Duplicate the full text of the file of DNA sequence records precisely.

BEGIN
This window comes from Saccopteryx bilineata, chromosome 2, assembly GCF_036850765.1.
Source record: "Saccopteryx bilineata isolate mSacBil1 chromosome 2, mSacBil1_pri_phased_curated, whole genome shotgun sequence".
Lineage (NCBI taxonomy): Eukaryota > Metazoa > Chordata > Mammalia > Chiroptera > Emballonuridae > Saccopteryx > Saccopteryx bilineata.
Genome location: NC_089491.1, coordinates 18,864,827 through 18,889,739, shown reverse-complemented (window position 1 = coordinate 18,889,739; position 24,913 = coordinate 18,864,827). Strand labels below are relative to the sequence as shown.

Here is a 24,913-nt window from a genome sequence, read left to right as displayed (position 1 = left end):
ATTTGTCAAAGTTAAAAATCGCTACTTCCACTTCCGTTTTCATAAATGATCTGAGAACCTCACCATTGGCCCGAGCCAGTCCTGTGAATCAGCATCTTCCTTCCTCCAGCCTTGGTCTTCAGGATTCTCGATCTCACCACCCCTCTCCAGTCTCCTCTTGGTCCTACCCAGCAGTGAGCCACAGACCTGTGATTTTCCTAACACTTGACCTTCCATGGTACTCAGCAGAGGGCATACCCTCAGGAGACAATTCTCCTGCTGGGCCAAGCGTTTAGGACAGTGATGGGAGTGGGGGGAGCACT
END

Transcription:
This window comes from Saccopteryx bilineata, chromosome 2, assembly GCF_036850765.1.
Source record: "Saccopteryx bilineata isolate mSacBil1 chromosome 2, mSacBil1_pri_phased_curated, whole genome shotgun sequence".
Lineage (NCBI taxonomy): Eukaryota > Metazoa > Chordata > Mammalia > Chiroptera > Emballonuridae > Saccopteryx > Saccopteryx bilineata.
Genome location: NC_089491.1, coordinates 18,864,827 through 18,889,739, shown reverse-complemented (window position 1 = coordinate 18,889,739; position 24,913 = coordinate 18,864,827). Strand labels below are relative to the sequence as shown.

Here is a 24,913-nt window from a genome sequence, read left to right as displayed (position 1 = left end):
ATTTGTCAAAGTTAAAAATCGCTACTTCCACTTCCGTTTTCATAAATGATCTGAGAACCTCACCATTGGCCCGAGCCAGTCCTGTGAATCAGCATCTTCCTTCCTCCAGCCTTGGTCTTCAGGATTCTCGATCTCACCACCCCTCTCCAGTCTCCTCTTGGTCCTACCCAGCAGTGAGCCACAGACCTGTGATTTTCCTAACACTTGACCTTCCATGGTACTCAGCAGAGGGCATACCCTCAGGAGACAATTCTCCTGCTGGGCCAAGCGTTTAGGACAGTGATGGGAGTGGGGGGAGCACT